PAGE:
Worldbuilding — the act of imagining a fantastical new world with its own premise, features, and social rules — isn’t a new phenomenon. It stretches back into the annals of sci-fi and fantasy, and farther still. The concept of a ‘cinematic universe’ so successfully commercialised by Marvel dates back at least to the legends of King Arthur of England, Robin Hood, and the far more real Alexander the Great, each comprising themes, characters and locations to which many authors contributed different plots over the centuries.

“That's all truth is, right? Collective reality.”

— Priyanka Kanse, MAYAworld

But the idea that we might all be worldbuilders? Think, for a moment, of fandom and creator economies; think writing code and no-code tooling; think design and generative AI. Think of the million plus amateur worldbuilders on r/worldbuilding, crafting their own personal projects, “creating new universes”, and sharing tips from map-making to aesthetics to naming conventions. 

The idea that we might all be worldbuilders is a fundamental shift our real world hasn’t yet grasped. In her essay on Dirt, Worlds are the New Brands, Terry Nguyen grapples with the meaning of co-creation in the context of making new worlds. Her conclusion, however, is that “most franchise worlds are architected to market-researched perfection.” Today’s new worlds are likelier to come via brands like Barbie or Taylor Swift than the internet’s organic creativity. Ultimately, these new worlds are designed to extract value from society, not add to it.

Barbie is an exemplary example of worldbuilding. The film also boosted Barbie toy sales by 25%.

Priyanka believes that MAYAworld’s mood boards can give voice to that organic creativity. “When you are creating a concept or something else that doesn’t exist, you always start with a mood board,” she explains. “My personal mood board, which I made half a decade ago at Apple, is still a guide for me today. You get to see the scope of people’s dreams, how they feel, how much they feel they can dream for themselves. I hope MAYAworld gives people the power to say ‘I create my own reality, and reality is something we can grow together.’”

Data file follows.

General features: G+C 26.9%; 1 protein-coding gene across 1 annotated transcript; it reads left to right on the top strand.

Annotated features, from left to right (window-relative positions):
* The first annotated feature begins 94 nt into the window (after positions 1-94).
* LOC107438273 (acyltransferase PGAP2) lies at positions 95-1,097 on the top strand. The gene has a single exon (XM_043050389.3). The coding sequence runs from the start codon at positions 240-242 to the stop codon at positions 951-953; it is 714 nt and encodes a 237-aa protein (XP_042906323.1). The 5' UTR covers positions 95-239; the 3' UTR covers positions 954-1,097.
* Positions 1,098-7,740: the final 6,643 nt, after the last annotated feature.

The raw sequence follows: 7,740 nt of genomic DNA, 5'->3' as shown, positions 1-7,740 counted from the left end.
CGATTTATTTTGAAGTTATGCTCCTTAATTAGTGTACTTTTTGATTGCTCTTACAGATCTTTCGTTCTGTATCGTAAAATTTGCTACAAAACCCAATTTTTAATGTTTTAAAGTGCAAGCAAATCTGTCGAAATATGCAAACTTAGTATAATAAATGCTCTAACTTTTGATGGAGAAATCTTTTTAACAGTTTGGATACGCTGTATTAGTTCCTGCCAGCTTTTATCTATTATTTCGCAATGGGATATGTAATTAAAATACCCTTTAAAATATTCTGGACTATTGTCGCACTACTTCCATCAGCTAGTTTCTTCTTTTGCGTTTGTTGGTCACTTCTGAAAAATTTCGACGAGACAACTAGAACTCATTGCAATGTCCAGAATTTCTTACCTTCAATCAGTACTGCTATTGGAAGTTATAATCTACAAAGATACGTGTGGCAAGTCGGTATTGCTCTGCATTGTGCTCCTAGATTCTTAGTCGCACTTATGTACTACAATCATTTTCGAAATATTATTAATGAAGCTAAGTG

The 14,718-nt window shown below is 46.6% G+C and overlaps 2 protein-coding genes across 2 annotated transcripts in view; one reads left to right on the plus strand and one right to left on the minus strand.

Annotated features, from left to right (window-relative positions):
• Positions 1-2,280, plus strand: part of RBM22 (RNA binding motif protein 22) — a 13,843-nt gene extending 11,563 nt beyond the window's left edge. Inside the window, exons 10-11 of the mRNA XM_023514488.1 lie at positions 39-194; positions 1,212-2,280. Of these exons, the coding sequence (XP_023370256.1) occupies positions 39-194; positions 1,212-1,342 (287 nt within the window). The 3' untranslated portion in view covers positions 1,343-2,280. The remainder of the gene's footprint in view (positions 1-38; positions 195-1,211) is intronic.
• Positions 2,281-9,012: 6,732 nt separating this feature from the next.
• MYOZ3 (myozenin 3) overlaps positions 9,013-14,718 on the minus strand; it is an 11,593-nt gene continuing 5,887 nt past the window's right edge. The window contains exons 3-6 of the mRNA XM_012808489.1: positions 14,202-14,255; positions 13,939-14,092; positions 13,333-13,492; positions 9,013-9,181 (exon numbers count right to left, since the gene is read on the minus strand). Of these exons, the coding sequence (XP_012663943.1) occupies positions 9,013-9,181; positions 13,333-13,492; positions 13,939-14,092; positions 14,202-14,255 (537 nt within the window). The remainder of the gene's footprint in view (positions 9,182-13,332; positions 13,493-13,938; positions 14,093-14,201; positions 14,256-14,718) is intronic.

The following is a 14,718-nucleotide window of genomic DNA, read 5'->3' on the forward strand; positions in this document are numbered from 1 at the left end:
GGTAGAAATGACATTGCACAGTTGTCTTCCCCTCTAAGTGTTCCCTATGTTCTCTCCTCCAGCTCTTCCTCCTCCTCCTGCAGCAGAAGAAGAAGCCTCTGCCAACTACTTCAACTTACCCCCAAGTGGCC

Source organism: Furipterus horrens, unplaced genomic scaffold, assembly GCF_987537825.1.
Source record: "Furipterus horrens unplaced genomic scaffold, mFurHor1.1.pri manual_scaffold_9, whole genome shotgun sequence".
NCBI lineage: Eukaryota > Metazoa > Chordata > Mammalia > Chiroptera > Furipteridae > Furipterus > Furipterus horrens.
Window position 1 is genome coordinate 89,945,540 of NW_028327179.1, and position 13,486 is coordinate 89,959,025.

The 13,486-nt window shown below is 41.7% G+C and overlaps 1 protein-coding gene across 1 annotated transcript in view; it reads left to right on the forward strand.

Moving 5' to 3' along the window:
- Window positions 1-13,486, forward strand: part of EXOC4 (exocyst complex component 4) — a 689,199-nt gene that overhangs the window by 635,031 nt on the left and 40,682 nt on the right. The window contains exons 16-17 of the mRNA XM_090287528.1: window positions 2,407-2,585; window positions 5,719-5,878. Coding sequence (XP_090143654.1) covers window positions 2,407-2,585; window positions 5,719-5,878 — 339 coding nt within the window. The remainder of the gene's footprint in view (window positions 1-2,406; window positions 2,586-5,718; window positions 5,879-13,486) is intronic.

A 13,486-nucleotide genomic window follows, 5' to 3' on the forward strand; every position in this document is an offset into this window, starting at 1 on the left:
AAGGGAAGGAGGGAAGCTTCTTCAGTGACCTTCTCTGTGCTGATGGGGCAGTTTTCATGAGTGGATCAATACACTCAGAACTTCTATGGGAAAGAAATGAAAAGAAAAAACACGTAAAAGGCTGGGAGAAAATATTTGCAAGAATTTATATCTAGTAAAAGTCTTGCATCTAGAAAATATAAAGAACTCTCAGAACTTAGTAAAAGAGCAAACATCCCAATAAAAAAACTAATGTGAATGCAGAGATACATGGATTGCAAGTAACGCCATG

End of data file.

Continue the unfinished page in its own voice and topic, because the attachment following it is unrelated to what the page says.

In that spirit, multiplayer curation takes center stage in MAYAworld, which provides the tools for people to chart the course of their own hopes and dreams. By encouraging us to focus our attention on our own ambitions and those of others, rather than an infinite scroll of sixty-second content, MAYAworld hopes to shift our focus towards a better future, and create a new collective reality. “That’s all truth is, right? Collective reality.”

“We need to change the concepts that we use to understand the world.”

— Priyanka Kanse, MAYAworld

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Leo Nasskau
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Leo is part of the founding team at Culture3. An award-winning editor, he is also the Chair of UniReach, an EdTech non–profit he founded whilst studying at the University of Oxford. He writes about technology, change, and culture.